- Ommer, R., Holcapek, C. L., Hood, R. J. and the Coasts Under Stress Research Project Team. (2006). Voices on the Edge. University of Victoria, Victoria, BC and Memorial University of Newfoundland, St. John’s.Google Scholar
- Pearse, P. H. (1982). “Turning the tide”: A New policy for Canada’s fisheries. The commission on pacific fisheries policy. Final Report, Vancouver, BC.Google Scholar
- Pinkerton, E., and Weinstein, M. (1995). Fisheries that work: sustainability through community-based management. The David Suzuki Foundation, Vancouver, BC.Google Scholar
- Reading, C. L. and Wien, F. (2009). Health Inequalities and Social Determinants of Aboriginal Peoples’ Health. NCCAH. URL: www.nccah-ccnsa.ca/docs/…/NCCAH-loppie-Wien_report.pdf [accessed September 24, 2012].
- Ruru, J. (2012). Settling indigenous place: reconciling legal fictions in governing Canada and aotearoa New Zealand’s national park. PhD dissertation, Faculty of Law, University of Victoria, Victoria, BC.Google Scholar
- Ruru, J., Stephenson, J., and Abbott, M. (eds.) (2011). Making Our place: exploring land-Use tensions in aotearoa New Zealand. Otago University Press, Dunedin, NZ.Google Scholar
- Salmond, A. (1997). Between worlds: early exchanges between Maori and Europeans 1773–1815. University of Hawaii Press, Honolulu.Google Scholar
- Selby, R. and Moore, P. (2010). Nōku te whenua o ōku tūpuna: Ngāti Pareraukawa kaitiakitanga. Pp. 37–57 in Māori and the Environment: Kaitiaki, edited by R. Selby, P. Moore and M. Mulholland. Huia Publishers, Wellington, NZ.Google Scholar
- Stoner, S. (2012). JRP Hearings in Hartley Bay, a blog. Enbridge Northern Gateway pipeline proposal. March 5, 2012 (URL: http://blog.pacificwild.org/) [Accessed March 6, 2012].
- Te Aho, L. (2011) Waikato: River of Life. Pp.145-157 in: Making Our Place: Exploring Land-Use Tensions in Aotearoa New Zealand. Otago University Press, Dunedin, NZ.Google Scholar
- Therriault, T. W., Hay, D. E., and Schweigert, J. F. (2009). Biologic overview and trends in pelagic forage fish abundance in the Salish Sea (strait of Georgia, BC). Marine Ornithology 37: 3–8.Google Scholar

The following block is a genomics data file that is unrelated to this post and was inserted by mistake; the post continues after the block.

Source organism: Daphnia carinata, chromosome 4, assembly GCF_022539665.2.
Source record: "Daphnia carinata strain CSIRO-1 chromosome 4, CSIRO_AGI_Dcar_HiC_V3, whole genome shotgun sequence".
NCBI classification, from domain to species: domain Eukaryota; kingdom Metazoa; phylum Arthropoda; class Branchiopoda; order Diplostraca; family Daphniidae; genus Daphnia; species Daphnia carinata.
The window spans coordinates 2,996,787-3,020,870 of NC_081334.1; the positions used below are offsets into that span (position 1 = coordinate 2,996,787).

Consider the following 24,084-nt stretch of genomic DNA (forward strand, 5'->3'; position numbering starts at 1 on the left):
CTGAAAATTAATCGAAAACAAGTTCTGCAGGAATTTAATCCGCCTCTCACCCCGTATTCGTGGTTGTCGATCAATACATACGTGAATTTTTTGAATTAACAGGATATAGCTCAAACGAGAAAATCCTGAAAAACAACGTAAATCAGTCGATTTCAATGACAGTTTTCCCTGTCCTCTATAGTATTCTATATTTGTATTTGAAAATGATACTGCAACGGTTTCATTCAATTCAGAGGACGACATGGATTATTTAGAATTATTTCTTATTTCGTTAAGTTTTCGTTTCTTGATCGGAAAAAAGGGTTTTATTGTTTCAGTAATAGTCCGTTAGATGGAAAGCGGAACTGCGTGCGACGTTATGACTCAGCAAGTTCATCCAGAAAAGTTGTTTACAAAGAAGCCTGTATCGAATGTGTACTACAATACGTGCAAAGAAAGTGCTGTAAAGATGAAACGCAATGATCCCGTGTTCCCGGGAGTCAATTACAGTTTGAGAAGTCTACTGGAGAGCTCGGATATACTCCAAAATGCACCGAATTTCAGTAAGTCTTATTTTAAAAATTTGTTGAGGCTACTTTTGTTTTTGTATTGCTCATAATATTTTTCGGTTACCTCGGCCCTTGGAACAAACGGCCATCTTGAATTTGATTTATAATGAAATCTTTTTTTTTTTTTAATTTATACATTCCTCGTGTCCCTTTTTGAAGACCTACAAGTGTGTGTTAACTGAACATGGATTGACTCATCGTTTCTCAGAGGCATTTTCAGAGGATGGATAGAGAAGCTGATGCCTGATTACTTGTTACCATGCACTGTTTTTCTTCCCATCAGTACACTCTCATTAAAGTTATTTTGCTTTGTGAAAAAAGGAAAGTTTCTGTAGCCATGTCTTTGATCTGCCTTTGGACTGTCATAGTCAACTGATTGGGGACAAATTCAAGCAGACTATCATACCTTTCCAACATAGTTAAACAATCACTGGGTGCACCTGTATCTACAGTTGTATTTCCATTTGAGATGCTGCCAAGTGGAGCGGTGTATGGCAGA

- Turner, N. J. (2004). Plants of Haida Gwaii. Sono Nis Press, Winlaw, BC.Google Scholar
- Turner, N. J., and Berkes, F. (2006). Coming to understanding: developing conservation through incremental learning. Human Ecology, special issue, Developing Resource Management and Conservation 34(4): 495–513.Google Scholar
- Turner, N. J., Gregory, R., Brooks, C., Failing, L., and Satterfield, T. (2008). From invisibility to transparency: identifying the implications (of invisible losses to first nations communities). Ecology and Society 13(2): 7. URL: http://www.ecologyandsociety.org/vol13/iss2/ [accessedFebruary23,2013].
- UN Convention on Biological Diversity. (1992). Convention on Biological Diversity. [URL: http://www.cbd.int/convention/convention.shtml]
- United Nations. (2007). Declaration on the Rights of Indigenous Peoples. Adopted by the UN General Assembly, 13 September 2007.Google Scholar
- Ward, A. (1997). National overview. Volume 1, Waitangi Tribunal Rangahaua Whanui series. Waitangi Tribunal, GP Publications, Wellington, NZ.Google Scholar
- Whyte, A. L. H., Bell, J. J., Ramstad, K. M., and Gardner, J. P. A. (2008). An indigenous-led community challenge to fisheries management in New Zealand: the revival of regional scale management practices? Pacific Conservation Biology 14(4): 248–249.Google Scholar
- World Wildlife Fund New Zealand (2012). Beyond Rio – New Zealand’s environmental record since the original earth summit. WWF, Wellington.Google Scholar